First Circuit Affirms Dismissal of Class Action Against Nestlé, Mars, and Hershey for Non-Disclosure of Potential Child and Slave Labor Issues

Photo of Michele Connolly

In Tomasella v. Nestlé, a politically charged case involving three of the United States’ most prominent chocolate manufacturers, the First Circuit recently affirmed dismissal of a putative class action against Nestlé USA Inc., Mars, Inc., and the Hershey Company. The plaintiff in that case, Danell Tomasella, alleged that the chocolate manufacturers violated the Massachusetts Consumer Protection Act that prohibits unfair or deceptive trade practices (Chapter 93A) by failing to disclose on their packaging that child and slave labor abuses likely exist in their cocoa bean supply chains. The plaintiff also alleged that the chocolate manufacturers were unjustly enriched by such omissions.

Noting that “[t]he exploitation of children in the supply chain from which U.S. confectionary corporations continue to source the cocoa beans that they turn into chocolate is a humanitarian tragedy,” the First Circuit nevertheless found that Tomasella failed to allege an unfair or deceptive act under Chapter 93A and that she was not entitled to a remedy for unjust enrichment.

In analyzing the Chapter 93A claims, the Court emphasized that “we must separate the undisputed immorality of the alleged underlying conduct, which we do not take lightly, from the challenged nondisclosures.”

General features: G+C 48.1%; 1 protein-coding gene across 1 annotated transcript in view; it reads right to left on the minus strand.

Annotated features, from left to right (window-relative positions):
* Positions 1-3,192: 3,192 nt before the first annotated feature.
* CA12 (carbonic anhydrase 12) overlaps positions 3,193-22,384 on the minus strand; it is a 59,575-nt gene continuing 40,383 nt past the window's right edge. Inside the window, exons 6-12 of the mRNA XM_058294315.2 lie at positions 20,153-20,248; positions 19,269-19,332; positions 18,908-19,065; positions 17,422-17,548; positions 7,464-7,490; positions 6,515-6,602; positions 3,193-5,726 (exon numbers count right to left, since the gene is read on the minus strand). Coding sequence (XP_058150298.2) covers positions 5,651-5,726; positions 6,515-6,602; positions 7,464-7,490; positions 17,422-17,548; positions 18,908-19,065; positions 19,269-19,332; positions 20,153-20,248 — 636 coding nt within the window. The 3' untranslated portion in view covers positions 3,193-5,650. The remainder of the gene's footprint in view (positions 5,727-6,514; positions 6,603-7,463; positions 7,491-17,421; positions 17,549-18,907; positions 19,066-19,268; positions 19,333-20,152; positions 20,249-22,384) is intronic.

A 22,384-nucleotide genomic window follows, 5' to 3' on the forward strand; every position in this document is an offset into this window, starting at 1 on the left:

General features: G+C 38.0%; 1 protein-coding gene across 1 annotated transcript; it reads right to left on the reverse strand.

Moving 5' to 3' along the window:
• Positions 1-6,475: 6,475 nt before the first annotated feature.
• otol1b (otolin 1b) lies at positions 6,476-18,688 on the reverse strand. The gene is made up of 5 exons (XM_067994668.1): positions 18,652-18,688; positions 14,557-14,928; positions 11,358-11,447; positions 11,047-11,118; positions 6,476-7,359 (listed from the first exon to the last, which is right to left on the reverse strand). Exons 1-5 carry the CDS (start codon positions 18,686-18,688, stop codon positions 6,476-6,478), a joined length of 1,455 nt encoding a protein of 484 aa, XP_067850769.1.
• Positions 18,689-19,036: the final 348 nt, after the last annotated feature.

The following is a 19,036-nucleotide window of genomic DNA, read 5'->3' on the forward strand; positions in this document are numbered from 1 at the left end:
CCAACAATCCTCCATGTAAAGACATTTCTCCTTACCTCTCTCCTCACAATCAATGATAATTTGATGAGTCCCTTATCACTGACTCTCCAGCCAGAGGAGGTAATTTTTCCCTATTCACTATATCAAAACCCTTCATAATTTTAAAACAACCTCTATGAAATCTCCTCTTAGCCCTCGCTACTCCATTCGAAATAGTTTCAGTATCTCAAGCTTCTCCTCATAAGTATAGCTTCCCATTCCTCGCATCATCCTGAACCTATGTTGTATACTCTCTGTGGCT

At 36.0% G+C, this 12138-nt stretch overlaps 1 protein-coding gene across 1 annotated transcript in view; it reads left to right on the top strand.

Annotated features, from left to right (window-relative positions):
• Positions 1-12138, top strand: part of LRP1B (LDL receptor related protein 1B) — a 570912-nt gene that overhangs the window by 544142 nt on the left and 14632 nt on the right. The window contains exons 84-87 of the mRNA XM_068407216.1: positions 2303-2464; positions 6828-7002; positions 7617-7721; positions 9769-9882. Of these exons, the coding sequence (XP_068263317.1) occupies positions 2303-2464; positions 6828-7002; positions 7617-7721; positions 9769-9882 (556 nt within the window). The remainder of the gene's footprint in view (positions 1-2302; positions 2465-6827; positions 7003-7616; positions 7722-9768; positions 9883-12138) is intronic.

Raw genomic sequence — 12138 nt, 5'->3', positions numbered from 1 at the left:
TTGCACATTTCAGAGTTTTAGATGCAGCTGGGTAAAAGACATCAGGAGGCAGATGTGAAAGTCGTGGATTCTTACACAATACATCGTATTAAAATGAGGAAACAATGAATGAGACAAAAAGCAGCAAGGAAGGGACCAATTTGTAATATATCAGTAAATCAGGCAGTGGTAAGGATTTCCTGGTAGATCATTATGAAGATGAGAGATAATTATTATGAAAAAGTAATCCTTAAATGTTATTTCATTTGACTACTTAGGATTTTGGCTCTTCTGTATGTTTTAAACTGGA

Liability for unfair or deceptive acts and practices under Chapter 93A can arise from affirmative misrepresentations, half truths, or non-disclosures. The Court explained that omissions or non-disclosures can constitute unfair or deceptive acts or practices “in two limited circumstances: (1) to tell only half the truth, and to omit the rest…; and (2) to simply remain silent, if the seller does so under circumstances that constitute an implied but false representation (e.g., where a misleading impression arises from the physical appearance of the product, or from the circumstances of a specific transaction, or based on ordinary consumer expectations as to the irreducible minimum performance standards of a particular class of good).” “Pure omissions” on the other hand – which the Court defined as “merely staying silent about a subject in circumstances that do not give any particular meaning to the silence” – do not give rise to liability under Chapter 93A.

Applying that law to the facts of the case, the Court found the non-disclosures constitute non-actionable pure omissions because the non-disclosures were neither half-truths nor did they create a misleading impression about the labor conditions in the cocoa supply chain. In addition, the Court found no substantial injury to Tomasella or the putative class members because “Defendants have repeatedly made information about the prevalence of the worst forms of child labor in their supply chains publicly available through their websites and other media.”

The Court also dismissed Tomasella’s unjust enrichment claims, holding that because she had an adequate remedy at law (under Chapter 93A), she was not entitled to the equitable relief of unjust enrichment notwithstanding that her Chapter 93A claims were not viable. The Court explained that “it is the availability of a remedy at law, not the viability of that remedy, that prohibits a claim for unjust enrichment.”


Fitch Law Partners LLP reports news and insights on complex litigation topics. Clients, colleagues and friends may receive The Fitch Briefs by signing up here.